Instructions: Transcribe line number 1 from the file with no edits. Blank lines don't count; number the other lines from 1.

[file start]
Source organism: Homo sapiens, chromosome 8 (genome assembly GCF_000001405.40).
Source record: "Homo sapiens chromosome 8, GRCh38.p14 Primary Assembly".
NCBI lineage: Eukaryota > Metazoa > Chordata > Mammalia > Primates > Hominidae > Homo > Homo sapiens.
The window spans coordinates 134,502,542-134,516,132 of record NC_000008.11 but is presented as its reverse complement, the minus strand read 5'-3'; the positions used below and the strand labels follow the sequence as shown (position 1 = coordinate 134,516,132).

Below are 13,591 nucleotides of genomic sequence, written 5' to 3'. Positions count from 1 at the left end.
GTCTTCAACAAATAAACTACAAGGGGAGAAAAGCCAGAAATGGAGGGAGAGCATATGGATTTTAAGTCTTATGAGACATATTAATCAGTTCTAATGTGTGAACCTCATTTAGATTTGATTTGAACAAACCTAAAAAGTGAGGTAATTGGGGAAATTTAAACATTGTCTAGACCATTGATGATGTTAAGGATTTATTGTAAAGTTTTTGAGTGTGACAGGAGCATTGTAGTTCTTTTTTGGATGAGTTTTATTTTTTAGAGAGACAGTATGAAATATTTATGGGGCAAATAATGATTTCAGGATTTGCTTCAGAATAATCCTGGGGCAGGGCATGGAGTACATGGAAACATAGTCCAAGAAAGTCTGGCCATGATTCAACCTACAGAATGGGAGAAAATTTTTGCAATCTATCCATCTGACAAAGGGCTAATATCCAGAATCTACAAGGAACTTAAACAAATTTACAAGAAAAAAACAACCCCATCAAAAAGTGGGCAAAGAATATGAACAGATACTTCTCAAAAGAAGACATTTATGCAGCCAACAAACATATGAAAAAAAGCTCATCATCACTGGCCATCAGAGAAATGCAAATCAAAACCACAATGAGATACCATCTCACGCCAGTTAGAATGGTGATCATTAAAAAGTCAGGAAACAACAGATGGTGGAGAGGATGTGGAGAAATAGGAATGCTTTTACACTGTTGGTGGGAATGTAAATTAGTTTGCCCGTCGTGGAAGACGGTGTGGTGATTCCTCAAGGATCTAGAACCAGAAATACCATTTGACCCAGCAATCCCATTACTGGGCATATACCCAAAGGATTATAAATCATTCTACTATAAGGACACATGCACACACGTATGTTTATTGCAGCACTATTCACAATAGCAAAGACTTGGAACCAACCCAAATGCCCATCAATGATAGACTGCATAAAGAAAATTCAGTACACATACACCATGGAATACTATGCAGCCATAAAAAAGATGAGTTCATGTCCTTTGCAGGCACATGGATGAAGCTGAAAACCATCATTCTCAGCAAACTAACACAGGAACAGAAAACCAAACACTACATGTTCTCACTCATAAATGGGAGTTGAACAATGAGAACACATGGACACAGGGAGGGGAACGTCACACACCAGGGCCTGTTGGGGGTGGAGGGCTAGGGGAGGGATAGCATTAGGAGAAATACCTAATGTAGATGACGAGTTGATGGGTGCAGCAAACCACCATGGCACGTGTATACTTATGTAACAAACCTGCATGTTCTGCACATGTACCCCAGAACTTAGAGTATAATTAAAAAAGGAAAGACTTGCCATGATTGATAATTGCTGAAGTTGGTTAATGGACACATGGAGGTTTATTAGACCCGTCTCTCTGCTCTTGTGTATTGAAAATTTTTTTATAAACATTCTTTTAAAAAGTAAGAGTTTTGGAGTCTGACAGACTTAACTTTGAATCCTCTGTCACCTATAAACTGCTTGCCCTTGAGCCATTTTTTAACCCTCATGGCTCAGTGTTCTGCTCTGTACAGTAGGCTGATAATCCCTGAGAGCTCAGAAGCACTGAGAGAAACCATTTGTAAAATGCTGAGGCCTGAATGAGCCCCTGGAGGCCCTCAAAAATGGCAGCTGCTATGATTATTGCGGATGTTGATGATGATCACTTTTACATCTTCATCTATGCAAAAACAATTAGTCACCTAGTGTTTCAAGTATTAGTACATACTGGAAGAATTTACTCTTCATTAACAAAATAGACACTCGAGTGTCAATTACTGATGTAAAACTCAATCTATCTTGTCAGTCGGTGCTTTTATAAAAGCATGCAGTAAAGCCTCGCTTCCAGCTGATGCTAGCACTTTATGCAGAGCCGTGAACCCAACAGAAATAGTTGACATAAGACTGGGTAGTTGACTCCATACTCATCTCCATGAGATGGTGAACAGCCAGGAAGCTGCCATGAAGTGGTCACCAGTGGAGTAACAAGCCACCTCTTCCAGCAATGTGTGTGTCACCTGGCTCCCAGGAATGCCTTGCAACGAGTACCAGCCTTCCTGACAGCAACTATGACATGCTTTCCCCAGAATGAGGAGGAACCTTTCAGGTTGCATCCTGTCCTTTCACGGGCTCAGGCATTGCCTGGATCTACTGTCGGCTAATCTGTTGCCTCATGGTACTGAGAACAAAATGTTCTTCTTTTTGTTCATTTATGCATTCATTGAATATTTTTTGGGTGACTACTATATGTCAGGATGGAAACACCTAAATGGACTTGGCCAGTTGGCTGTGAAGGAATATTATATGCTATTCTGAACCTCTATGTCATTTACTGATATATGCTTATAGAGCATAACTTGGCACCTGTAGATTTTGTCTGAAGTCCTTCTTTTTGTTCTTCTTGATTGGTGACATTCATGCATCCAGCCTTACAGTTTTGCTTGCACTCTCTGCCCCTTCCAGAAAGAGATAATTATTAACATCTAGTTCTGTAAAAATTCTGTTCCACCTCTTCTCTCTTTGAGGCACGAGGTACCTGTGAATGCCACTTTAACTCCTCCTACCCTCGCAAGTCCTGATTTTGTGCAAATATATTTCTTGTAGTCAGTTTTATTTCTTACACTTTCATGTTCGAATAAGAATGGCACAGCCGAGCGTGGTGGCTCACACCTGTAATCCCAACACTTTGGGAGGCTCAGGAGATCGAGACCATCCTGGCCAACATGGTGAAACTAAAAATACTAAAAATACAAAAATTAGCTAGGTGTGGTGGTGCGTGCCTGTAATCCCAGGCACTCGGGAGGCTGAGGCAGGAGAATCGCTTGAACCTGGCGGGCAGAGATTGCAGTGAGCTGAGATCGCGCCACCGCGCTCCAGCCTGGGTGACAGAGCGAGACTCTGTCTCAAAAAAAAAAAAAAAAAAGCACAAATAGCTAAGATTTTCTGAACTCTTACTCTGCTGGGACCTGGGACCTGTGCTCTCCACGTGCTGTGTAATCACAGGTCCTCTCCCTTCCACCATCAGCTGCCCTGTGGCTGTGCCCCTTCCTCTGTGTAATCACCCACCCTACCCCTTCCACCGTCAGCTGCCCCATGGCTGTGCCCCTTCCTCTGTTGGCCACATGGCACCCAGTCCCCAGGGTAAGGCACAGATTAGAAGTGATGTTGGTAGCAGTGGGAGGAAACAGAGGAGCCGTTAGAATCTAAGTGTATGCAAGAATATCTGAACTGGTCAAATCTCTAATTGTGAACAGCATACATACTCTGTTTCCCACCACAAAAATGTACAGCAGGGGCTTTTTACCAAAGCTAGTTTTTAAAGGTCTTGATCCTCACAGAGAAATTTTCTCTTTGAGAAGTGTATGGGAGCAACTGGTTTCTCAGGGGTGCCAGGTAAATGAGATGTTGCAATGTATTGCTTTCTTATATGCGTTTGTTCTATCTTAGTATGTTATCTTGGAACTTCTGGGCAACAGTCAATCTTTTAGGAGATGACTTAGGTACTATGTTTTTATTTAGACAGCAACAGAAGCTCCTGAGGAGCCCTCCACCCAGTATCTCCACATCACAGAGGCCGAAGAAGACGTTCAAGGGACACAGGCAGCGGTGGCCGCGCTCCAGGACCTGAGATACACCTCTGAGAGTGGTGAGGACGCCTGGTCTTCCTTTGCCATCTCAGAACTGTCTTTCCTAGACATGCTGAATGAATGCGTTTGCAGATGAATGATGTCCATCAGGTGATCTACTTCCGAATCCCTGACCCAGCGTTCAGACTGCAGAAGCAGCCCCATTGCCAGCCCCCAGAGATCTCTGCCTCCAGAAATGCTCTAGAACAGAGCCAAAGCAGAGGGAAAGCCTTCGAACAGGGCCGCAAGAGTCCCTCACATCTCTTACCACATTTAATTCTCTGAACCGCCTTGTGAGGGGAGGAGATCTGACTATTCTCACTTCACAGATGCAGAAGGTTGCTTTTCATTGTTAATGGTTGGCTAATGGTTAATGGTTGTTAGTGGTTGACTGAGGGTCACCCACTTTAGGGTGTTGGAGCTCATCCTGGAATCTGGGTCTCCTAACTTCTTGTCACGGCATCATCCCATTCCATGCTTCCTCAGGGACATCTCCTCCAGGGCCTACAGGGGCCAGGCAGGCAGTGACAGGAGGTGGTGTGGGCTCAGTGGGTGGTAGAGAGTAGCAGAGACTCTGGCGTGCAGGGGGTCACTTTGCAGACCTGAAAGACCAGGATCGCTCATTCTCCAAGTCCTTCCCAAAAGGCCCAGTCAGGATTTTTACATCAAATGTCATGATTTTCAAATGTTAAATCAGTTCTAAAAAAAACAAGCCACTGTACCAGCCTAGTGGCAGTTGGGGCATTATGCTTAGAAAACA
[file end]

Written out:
Source organism: Homo sapiens, chromosome 8 (genome assembly GCF_000001405.40).